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How to Write a 1000 Word Fiction Even if You are Busy

Updated on June 25, 2017
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Mamerto I. Relativo Jr. is an engineer by profession, but a writer by night. When he is not blogging, he does fiction writing

Yes, I know how it feels. It’s really hard to balance your career and your passion without getting drained. Many of us have a job that will keep us busy all day and sometimes all night. We also have a desire to pen a story, to express ourselves and to build our own world just to escape the stresses of the real one. Then to much of our disappointments, we just found out that we never had the time or the energy to do what we love. But if there is something my day job taught me is that everything is possible if you organize. Applying this to real life, I just realized that a bit of time management will let me do the things I love without conflicting with my day job.

Being realistic in your writing

Stories range from micro-fictions of a few hundreds words, to a monstrous 100 000 word epic novels. This article will help you come up with a story with a word count of 1000 words in a week. Now such word counts are in the range of flash fictions, and yes this is a word count accepted in many publishers. As I mentioned it will take you a week to create such a story length. Yes, a week or more depending on your schedule. According to my experience this is a plausible word count for an employed guy. Most writers insist that a minimum of 1000 words a day is an ideal output, but remember that this will be impossible in the case of the working people. And it will be wishful thinking if you have a family too! And that’s the first step of organizing your writing schedule, setting an achievable word count output in a week. Remember, finishing a story a week is better than not writing a story at all. But if you could do better, go ahead!

Limiting your writing schedule to less than one hour

Yes, for the sake of your mental and social health. How much you itch to write, shorter is better when you have other priorities. And shorter is far better than nothing at all! I work for eight to nine hours a day when there is no scheduled overtimes. My workplace is an hour away from my house, which means that it will be seven in the evening when I get home. I have to eat, exercise, rest, do hobbies, interact with the family and sleep early, which leaves little time to go 1000 words in a sitting. And my mind will be drained if forced to produce such output and believe me, too much prose will drive you insane. Hence for busy people, one hour of storytelling is enough!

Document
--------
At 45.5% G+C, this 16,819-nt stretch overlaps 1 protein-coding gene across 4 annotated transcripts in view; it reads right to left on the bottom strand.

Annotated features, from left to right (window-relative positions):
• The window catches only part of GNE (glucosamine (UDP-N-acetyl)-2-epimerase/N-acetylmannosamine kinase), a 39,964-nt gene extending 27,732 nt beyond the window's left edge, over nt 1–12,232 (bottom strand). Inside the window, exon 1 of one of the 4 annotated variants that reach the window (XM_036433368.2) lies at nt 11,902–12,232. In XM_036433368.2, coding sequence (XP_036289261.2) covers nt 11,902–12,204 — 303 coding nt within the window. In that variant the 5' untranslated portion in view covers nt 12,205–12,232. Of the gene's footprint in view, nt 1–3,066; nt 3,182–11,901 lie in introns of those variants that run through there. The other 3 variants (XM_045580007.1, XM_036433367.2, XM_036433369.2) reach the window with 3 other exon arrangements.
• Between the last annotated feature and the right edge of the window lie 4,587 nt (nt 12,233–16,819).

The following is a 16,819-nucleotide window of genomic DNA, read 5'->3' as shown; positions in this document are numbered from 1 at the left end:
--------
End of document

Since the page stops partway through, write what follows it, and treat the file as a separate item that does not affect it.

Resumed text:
Plan your plot ahead of your writing

This is for a smooth flow of your writing. I mean it will save you time if you don’t have to think of where the plot will go each time you pick a paper and pencil. You will just focus on your world building, your characters, the plot and nothing more. And planning ahead ensures that the plot you created will have no holes. By planning, you will spot plot problems even before you pen the story

Set your schedule


Now just refer below to the writing schedule I’m following. You noticed that I started on weekends, as that’s the most relaxed time of the week, by being relaxed you could easily come up with ideas.

Day 1, Saturday:

Spend thirty minutes to one hour to plan a plot. Plan the start, the body and the end of the story. Plan each scene and expect changes when the actual writing starts. Come up with the characters from heroes to villains.

Day 2, Sunday:

Now that you have a plot to begin with, you may start your initial draft. Remember that you only have thirty to an hour, so focus on the first 200 words of the story. Now the first 200 words may contain the introduction, the main character but it’s all up to you as the writer.

Day 3, Monday:

Yes, the harshest day of the week. You are still in the period of transition, adapting from the heaven of weekends to the hell of stresses. You need your hobby more than ever yet you might be too exhausted to think. So when you write I suggest warming up a bit by spending the first thirty minutes re-writing the first 200 words. Yes, you must re-write to help your mind catch up with the story, and to correct some flaws on your draft. Spend the last thirty minutes constructing the next 200 words, which will take the reader deeper into the story.

Day 4, Tuesday:

You are well warmed up for the week, but repeat the usual writing routine you did last Monday; warm up by rewriting before drafting the next 200 words. And give yourself a pat on the back. You have finished a 600 word draft. You are halfway to your story!

Day 5, Wednesday:

Halfway into the week and you are nearly there. Remember the routine, rewrite then construct! By now after you are through rewriting, you are in the process of drafting the ending of the fiction.

Day 6, Thursday:

After five days and you just realized that you have drafted your whole story! Even better if you follow the daily routine, you only have 200 words to rewrite. You are now a stone’s throw away to finishing your fiction.

Day 7, Friday:

It will be weekend tomorrow so you may break the routine and work for extra hours. After rewriting your second draft, start encoding. Now 1000 words won’t be that much to type. If you are used typing in the office, you will finish the whole encoding process in an hour.

Day 8, Saturday:

A week later and you have a story. Do a quick proof reading first before submitting it to a publisher. Again at only 1000 words it won’t take that long to spot those errors. Get yourself a good break after. You just made an achievement. In your busy schedule you just wrote your story!



So a day job is not an excuse anymore. Happy writing then!

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